The effect of industrial processing on the allergenicity of cow´s milk allergens
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University Clinics for Ear Nose and Throat, Medical University Vienna, Vienna, Austria
Institute of Pathophysiology and Allergy Research, Centre of Pathophysiology, Infectiology and Immunology, Medical University of Vienna, Vienna, Austria
Publication date: 2022-05-27
Public Health Toxicol 2022;2(Supplement Supplement 1):A77
The immunopathogenesis of cow's milk protein allergy (CMA) is based on different mechanisms related to immune recognition of protein epitopes, which can be affected by industrial processing.
Purpose of this Diagnosis and RAtionale against Cow’s Milk Allergy (DRACMA) guidelines update III paper1 is to give an overview of milk protein allergens on a molecular basis, to review their immunogenicity and allergenicity in the context of industrial processing, in order to improve the understanding of IgE-mediated, mixed and non-IgE mediated hypersensitivities to CMA.

Raw cow´s milk from farms has been associated with protection against allergies, asthma and atopic sensitization. This has recently been associated with the native whey proteins, like α-lactalbumin, β-lactoglobulin, bovine immunoglobulins or serum albumins, as well as with their lipophilic ligands. To facilitate safe and large-scale marketing, milk has to undergo industrial processing involving multiple technical steps, like acidic treatment, heating, filtration and defatting, sometimes irradiation, microwave treatment, drying, hydrolyzation and more. Milk processing results in structural changes of its proteins, like linearization, fragmentation, occurrence of homo- and oligomeric complexes and of larger aggregates. While some epitopes are lost, neoepitopes are newly generated and aggregated proteins also have a higher immunogenicity. Also, immunomodulatory lipophilic compounds in the milk matrix are separated during defatting.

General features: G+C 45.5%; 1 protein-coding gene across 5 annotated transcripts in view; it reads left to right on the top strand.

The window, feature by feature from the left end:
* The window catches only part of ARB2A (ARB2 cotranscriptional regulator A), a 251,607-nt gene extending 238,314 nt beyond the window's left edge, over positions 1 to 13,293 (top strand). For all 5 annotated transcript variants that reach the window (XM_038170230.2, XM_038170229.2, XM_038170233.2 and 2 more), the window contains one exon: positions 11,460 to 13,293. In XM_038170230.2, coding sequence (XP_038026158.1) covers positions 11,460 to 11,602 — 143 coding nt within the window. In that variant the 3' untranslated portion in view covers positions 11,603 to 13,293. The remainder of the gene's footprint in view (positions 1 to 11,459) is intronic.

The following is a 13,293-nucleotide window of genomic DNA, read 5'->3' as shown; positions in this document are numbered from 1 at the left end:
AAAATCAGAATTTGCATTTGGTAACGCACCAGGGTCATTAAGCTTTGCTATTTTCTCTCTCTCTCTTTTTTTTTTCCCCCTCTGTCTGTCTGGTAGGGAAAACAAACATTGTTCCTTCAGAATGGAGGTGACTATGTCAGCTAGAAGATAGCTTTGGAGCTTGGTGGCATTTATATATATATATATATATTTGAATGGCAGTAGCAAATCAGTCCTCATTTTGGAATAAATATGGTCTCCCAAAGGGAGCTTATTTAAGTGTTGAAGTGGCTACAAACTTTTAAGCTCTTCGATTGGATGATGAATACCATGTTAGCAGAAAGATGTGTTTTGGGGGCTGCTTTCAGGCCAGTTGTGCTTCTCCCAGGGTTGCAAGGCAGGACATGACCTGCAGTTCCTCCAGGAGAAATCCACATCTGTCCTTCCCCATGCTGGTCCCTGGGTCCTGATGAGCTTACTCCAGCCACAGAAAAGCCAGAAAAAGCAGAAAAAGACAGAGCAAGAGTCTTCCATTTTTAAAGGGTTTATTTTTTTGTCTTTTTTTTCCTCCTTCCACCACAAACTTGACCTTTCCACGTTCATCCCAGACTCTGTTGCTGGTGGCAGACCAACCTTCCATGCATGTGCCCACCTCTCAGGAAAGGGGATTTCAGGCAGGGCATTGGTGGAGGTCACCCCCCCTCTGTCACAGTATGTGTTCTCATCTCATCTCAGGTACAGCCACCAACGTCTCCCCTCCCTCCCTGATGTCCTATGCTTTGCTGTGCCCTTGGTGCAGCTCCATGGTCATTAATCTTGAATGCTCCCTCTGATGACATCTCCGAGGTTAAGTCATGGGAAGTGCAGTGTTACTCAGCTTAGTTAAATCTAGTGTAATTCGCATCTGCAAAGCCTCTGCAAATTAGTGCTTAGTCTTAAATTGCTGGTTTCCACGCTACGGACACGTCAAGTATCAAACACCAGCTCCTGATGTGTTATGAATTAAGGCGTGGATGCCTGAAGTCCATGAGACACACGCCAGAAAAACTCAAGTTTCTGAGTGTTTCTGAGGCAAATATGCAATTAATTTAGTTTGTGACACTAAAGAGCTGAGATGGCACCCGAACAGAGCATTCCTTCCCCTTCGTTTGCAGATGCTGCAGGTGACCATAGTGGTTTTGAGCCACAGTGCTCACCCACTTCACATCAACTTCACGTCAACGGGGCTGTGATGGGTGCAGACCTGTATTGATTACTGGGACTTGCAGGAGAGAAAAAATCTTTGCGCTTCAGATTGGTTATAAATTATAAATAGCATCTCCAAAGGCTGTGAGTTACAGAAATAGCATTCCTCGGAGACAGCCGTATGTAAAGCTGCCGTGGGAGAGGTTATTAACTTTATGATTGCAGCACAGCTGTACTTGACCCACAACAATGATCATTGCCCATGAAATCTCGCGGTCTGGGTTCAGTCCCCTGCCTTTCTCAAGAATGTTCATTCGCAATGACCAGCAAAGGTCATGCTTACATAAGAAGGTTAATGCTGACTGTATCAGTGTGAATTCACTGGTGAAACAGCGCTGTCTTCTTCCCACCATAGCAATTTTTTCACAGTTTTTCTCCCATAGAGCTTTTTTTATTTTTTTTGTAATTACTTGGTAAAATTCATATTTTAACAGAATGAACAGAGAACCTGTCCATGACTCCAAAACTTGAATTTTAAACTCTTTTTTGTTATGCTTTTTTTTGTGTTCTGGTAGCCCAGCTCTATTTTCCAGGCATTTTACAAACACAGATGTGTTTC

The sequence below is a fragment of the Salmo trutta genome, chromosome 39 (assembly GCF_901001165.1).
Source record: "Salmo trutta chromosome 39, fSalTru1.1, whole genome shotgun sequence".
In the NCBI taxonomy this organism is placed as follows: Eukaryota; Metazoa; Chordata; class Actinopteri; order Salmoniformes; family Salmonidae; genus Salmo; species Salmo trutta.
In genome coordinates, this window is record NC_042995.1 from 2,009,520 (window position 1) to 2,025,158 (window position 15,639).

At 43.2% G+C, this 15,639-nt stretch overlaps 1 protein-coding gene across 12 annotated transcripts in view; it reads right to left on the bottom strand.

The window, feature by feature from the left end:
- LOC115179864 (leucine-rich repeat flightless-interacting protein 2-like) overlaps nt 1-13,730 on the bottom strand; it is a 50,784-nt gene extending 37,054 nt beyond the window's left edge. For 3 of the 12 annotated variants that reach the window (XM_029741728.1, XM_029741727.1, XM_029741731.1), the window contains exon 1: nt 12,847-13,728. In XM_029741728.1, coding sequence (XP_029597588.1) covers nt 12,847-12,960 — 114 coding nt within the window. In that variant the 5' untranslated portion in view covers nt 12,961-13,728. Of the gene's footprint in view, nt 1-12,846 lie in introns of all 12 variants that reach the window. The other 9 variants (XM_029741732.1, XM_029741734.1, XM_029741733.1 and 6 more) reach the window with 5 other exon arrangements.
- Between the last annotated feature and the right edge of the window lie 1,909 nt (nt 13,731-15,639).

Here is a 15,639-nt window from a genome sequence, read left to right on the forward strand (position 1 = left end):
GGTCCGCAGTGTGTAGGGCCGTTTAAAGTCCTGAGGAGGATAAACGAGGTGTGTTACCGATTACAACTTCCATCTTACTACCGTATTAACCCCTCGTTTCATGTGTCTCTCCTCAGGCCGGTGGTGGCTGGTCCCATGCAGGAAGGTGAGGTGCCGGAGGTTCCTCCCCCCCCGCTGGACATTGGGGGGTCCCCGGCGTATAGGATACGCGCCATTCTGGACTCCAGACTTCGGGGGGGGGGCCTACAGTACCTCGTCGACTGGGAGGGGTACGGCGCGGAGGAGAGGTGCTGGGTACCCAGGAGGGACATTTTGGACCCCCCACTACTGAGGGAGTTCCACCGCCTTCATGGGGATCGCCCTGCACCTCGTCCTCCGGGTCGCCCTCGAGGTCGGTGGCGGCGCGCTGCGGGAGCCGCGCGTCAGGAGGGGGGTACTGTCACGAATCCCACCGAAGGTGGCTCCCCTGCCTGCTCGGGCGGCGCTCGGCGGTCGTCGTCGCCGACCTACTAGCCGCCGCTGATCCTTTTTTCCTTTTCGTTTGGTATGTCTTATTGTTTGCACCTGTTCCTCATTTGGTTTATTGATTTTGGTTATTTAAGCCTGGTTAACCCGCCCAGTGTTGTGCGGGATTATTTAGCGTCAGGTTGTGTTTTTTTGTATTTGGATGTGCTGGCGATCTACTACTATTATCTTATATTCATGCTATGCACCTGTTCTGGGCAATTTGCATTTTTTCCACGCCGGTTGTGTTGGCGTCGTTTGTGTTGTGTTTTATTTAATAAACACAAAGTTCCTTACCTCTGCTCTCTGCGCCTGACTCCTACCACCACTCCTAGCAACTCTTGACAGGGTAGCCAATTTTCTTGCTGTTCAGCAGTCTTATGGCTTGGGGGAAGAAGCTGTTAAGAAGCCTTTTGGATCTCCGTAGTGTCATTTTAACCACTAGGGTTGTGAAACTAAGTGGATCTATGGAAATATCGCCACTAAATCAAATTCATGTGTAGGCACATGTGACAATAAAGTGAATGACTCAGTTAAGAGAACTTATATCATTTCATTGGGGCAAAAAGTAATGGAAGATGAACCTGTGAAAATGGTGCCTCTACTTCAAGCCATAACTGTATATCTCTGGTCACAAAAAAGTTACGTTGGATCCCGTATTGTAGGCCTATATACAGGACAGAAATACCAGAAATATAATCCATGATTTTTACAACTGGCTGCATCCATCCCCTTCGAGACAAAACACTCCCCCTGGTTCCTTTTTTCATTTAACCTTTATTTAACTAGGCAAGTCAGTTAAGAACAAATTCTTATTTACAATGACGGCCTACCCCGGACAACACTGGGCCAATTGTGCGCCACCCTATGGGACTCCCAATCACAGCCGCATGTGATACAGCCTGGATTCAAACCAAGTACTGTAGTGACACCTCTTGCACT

While unprocessed, fresh cow´s milk contains various tolerogenic factors, these are impaired by industrial processing. As a result, industrially processed milk harbours a higher allergenicity, supporting the spectrum of immunopathogenic mechanisms underlying CMA. Further studies are warranted to understand how to prevent turning milk protein compounds into allergens.

Jensen SA, Fiocchi AG, Baars T, et al. Diagnosis and RAtionale against Cow’s Milk Allergy (DRACMA) guidelines update - III – Cow’s milk allergens and mechanisms triggering immune activation. World Allergy Organ J. Forthecoming 2022.
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